Advantages of IV administration. As I understand it, the IV dose (he uses 25 mg) is used almost entirely by the body and gets the thiamine where it needs to go faster and in a more uniform application than tablets, which are at the mercy of the vagaries of your digestive system. The TTFD is thus more likely to find its way to your brain faster. I picture a sort of basting of the tissues, but I also don’t really know what I’m talking about and sometimes I doubt the experts do, either.
After the IV sessions I went back to the 50 mg tablets. Dr. Lonsdale said he doesn’t know how much of each is absorbed by the body, and that I’d have to experiment with the dose.
IV treatments. The IV treatments require at least a day in between each. They take either 30 minutes or three hours apiece, depending on which accompanying nutrient therapy drip you get. I signed up for a three-hour “bag” for the first treatment, but couldn’t sit still that long and left after 2.5 hours. For the remaining treatments I used the smaller “Myer’s cocktail” drip. Here’s a list of what’s in the two preparations (minus the 25 mg TTFD).
flophouse clinic is pleasant and quiet and has lots of light. Rows of blue recliners fill two rooms and white chains (for the IV bags) hang from the ceiling on either side of each chair, like a very relaxed slave ship.
The TTFD is shot into the IV from a syringe . It is an odd sensation. For about three minutes my head fills with the smell and taste of garlic-infused melting plastic. One of the nurses told me that other patients describe it as burning rubber.
Observations a week after treatment:
- small increase in energy, but not back to what the benfotiamine was doing
- lowered magnesium, as Dr. Lonsdale warns about. Symptoms for me are lowered mood and dry, peeling skin. He advises soaking the feet for 30 minutes in epsom salts, but I just take 400-600 mg of magnesium citrate.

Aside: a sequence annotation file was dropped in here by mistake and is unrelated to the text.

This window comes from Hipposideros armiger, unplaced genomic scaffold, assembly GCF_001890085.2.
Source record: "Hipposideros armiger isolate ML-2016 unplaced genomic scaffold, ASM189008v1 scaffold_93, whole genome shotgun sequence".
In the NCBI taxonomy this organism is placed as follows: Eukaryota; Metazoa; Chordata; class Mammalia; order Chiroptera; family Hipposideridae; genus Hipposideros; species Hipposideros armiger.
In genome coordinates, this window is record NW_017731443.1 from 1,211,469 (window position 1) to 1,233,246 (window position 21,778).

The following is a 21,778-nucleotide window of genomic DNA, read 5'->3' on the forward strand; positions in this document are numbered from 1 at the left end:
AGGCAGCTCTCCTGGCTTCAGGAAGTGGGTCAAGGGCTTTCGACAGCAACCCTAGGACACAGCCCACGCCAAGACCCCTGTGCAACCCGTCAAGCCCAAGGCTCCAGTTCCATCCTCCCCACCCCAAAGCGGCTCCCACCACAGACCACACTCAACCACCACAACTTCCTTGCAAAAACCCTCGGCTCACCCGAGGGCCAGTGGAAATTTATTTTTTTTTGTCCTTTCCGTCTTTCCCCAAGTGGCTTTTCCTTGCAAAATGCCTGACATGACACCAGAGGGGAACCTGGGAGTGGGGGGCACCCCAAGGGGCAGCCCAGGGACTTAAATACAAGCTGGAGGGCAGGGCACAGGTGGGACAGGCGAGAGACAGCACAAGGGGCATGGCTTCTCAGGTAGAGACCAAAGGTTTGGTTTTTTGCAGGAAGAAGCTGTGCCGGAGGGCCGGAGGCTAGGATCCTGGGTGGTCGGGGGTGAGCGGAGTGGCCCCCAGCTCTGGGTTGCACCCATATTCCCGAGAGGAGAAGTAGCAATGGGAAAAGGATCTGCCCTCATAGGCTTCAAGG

- a little light-headed after each treatment, but not so that I can’t drive
- lowered riboflavin (vitamin B2) levels. B1 and B2 seem to work together and if you’re low in one, you’re often low in the other. My eyes get tired and feel like sandpaper and my lips crack.
- sleep was not adversely affected. After the fifth treatment I slept better, but it only lasted a few days. I had to start taking iron again, which always stops me sleeping, as it was getting so low I couldn’t function. I found a reference in a Science Daily article indicating that thiamine binds to iron, which would be a big problem, but couldn’t find any other citations to back it up.
- chocolate/sugar jonesing was a bit reduced, but not as dramatically as with benfotiamine. The effect wore off within three days after an IV session.
- the abdominal pain I complained about in this post disappeared. I didn’t notice until Dr. Lonsdale asked about it.
I did have two strange experiences in the hours just after the first treatment. At the grocery store I suddenly felt that all the food smells were a lot stronger and more intense. It lasted a few seconds and then was gone. At home it happened again. I’m guessing that it was due to something in the nutritional IV, rather than the TTFD.
I’ll follow up in a later post.
Illustration: Remix by MRhea of 1959 pulp novel cover found here.